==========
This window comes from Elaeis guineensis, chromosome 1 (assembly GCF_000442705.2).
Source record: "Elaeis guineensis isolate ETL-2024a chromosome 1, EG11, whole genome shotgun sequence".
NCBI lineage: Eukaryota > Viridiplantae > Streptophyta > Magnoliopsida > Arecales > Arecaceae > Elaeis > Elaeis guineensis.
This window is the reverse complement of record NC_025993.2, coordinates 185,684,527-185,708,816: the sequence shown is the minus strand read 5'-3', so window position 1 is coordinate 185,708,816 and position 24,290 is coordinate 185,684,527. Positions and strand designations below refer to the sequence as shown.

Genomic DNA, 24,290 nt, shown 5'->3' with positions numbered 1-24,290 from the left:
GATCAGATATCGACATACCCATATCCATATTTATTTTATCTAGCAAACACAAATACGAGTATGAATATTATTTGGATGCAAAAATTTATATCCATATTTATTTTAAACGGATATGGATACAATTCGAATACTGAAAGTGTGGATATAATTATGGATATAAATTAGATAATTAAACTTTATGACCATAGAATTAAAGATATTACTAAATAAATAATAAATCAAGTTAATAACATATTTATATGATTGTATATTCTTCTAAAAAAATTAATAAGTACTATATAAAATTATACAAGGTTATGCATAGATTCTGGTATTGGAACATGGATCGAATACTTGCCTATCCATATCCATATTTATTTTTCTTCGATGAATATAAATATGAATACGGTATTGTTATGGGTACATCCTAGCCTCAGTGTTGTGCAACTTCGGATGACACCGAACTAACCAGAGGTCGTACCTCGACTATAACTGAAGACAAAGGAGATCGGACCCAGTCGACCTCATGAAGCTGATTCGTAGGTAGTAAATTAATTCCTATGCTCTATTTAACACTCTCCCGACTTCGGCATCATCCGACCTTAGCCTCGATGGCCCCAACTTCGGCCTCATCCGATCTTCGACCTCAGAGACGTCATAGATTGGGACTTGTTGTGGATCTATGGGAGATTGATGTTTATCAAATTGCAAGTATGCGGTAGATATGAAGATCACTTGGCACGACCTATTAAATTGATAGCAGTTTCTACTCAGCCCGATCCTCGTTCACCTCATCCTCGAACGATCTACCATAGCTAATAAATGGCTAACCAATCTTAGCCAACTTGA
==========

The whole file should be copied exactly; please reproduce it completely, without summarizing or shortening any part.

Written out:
This window comes from Elaeis guineensis, chromosome 1 (assembly GCF_000442705.2).
Source record: "Elaeis guineensis isolate ETL-2024a chromosome 1, EG11, whole genome shotgun sequence".
NCBI lineage: Eukaryota > Viridiplantae > Streptophyta > Magnoliopsida > Arecales > Arecaceae > Elaeis > Elaeis guineensis.
This window is the reverse complement of record NC_025993.2, coordinates 185,684,527-185,708,816: the sequence shown is the minus strand read 5'-3', so window position 1 is coordinate 185,708,816 and position 24,290 is coordinate 185,684,527. Positions and strand designations below refer to the sequence as shown.

Genomic DNA, 24,290 nt, shown 5'->3' with positions numbered 1-24,290 from the left:
GATCAGATATCGACATACCCATATCCATATTTATTTTATCTAGCAAACACAAATACGAGTATGAATATTATTTGGATGCAAAAATTTATATCCATATTTATTTTAAACGGATATGGATACAATTCGAATACTGAAAGTGTGGATATAATTATGGATATAAATTAGATAATTAAACTTTATGACCATAGAATTAAAGATATTACTAAATAAATAATAAATCAAGTTAATAACATATTTATATGATTGTATATTCTTCTAAAAAAATTAATAAGTACTATATAAAATTATACAAGGTTATGCATAGATTCTGGTATTGGAACATGGATCGAATACTTGCCTATCCATATCCATATTTATTTTTCTTCGATGAATATAAATATGAATACGGTATTGTTATGGGTACATCCTAGCCTCAGTGTTGTGCAACTTCGGATGACACCGAACTAACCAGAGGTCGTACCTCGACTATAACTGAAGACAAAGGAGATCGGACCCAGTCGACCTCATGAAGCTGATTCGTAGGTAGTAAATTAATTCCTATGCTCTATTTAACACTCTCCCGACTTCGGCATCATCCGACCTTAGCCTCGATGGCCCCAACTTCGGCCTCATCCGATCTTCGACCTCAGAGACGTCATAGATTGGGACTTGTTGTGGATCTATGGGAGATTGATGTTTATCAAATTGCAAGTATGCGGTAGATATGAAGATCACTTGGCACGACCTATTAAATTGATAGCAGTTTCTACTCAGCCCGATCCTCGTTCACCTCATCCTCGAACGATCTACCATAGCTAATAAATGGCTAACCAATCTTAGCCAACTTGA